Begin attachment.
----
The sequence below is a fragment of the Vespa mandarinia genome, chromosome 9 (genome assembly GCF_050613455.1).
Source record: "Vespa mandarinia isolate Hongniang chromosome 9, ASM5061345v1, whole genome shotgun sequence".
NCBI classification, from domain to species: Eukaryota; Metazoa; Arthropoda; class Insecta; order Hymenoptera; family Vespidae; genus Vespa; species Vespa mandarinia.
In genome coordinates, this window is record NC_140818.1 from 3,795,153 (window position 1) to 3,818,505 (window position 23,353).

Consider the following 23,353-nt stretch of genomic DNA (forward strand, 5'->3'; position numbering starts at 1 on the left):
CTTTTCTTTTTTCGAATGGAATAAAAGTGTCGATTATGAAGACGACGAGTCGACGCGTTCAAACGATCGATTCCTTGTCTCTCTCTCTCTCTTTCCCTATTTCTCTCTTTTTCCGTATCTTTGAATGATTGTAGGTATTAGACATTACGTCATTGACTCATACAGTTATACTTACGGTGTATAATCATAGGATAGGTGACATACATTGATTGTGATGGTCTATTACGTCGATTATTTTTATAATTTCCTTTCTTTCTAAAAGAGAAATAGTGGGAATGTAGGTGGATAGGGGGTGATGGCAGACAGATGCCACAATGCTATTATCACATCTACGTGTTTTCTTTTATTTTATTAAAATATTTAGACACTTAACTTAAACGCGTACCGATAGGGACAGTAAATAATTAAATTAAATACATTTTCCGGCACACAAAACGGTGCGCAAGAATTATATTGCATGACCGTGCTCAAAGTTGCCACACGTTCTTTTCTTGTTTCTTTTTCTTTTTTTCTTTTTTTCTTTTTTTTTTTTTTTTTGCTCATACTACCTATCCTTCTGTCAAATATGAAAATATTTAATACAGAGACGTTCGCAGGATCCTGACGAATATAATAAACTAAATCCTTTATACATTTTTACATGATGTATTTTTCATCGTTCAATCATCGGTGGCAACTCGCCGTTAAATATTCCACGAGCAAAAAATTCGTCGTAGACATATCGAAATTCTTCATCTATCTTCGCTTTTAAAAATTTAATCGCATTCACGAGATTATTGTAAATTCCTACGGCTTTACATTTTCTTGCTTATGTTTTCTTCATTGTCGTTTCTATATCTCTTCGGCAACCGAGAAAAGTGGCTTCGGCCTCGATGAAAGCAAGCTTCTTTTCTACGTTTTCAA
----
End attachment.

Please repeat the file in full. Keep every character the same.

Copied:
The sequence below is a fragment of the Vespa mandarinia genome, chromosome 9 (genome assembly GCF_050613455.1).
Source record: "Vespa mandarinia isolate Hongniang chromosome 9, ASM5061345v1, whole genome shotgun sequence".
NCBI classification, from domain to species: Eukaryota; Metazoa; Arthropoda; class Insecta; order Hymenoptera; family Vespidae; genus Vespa; species Vespa mandarinia.
In genome coordinates, this window is record NC_140818.1 from 3,795,153 (window position 1) to 3,818,505 (window position 23,353).

Consider the following 23,353-nt stretch of genomic DNA (forward strand, 5'->3'; position numbering starts at 1 on the left):
CTTTTCTTTTTTCGAATGGAATAAAAGTGTCGATTATGAAGACGACGAGTCGACGCGTTCAAACGATCGATTCCTTGTCTCTCTCTCTCTCTTTCCCTATTTCTCTCTTTTTCCGTATCTTTGAATGATTGTAGGTATTAGACATTACGTCATTGACTCATACAGTTATACTTACGGTGTATAATCATAGGATAGGTGACATACATTGATTGTGATGGTCTATTACGTCGATTATTTTTATAATTTCCTTTCTTTCTAAAAGAGAAATAGTGGGAATGTAGGTGGATAGGGGGTGATGGCAGACAGATGCCACAATGCTATTATCACATCTACGTGTTTTCTTTTATTTTATTAAAATATTTAGACACTTAACTTAAACGCGTACCGATAGGGACAGTAAATAATTAAATTAAATACATTTTCCGGCACACAAAACGGTGCGCAAGAATTATATTGCATGACCGTGCTCAAAGTTGCCACACGTTCTTTTCTTGTTTCTTTTTCTTTTTTTCTTTTTTTCTTTTTTTTTTTTTTTTTGCTCATACTACCTATCCTTCTGTCAAATATGAAAATATTTAATACAGAGACGTTCGCAGGATCCTGACGAATATAATAAACTAAATCCTTTATACATTTTTACATGATGTATTTTTCATCGTTCAATCATCGGTGGCAACTCGCCGTTAAATATTCCACGAGCAAAAAATTCGTCGTAGACATATCGAAATTCTTCATCTATCTTCGCTTTTAAAAATTTAATCGCATTCACGAGATTATTGTAAATTCCTACGGCTTTACATTTTCTTGCTTATGTTTTCTTCATTGTCGTTTCTATATCTCTTCGGCAACCGAGAAAAGTGGCTTCGGCCTCGATGAAAGCAAGCTTCTTTTCTACGTTTTCAA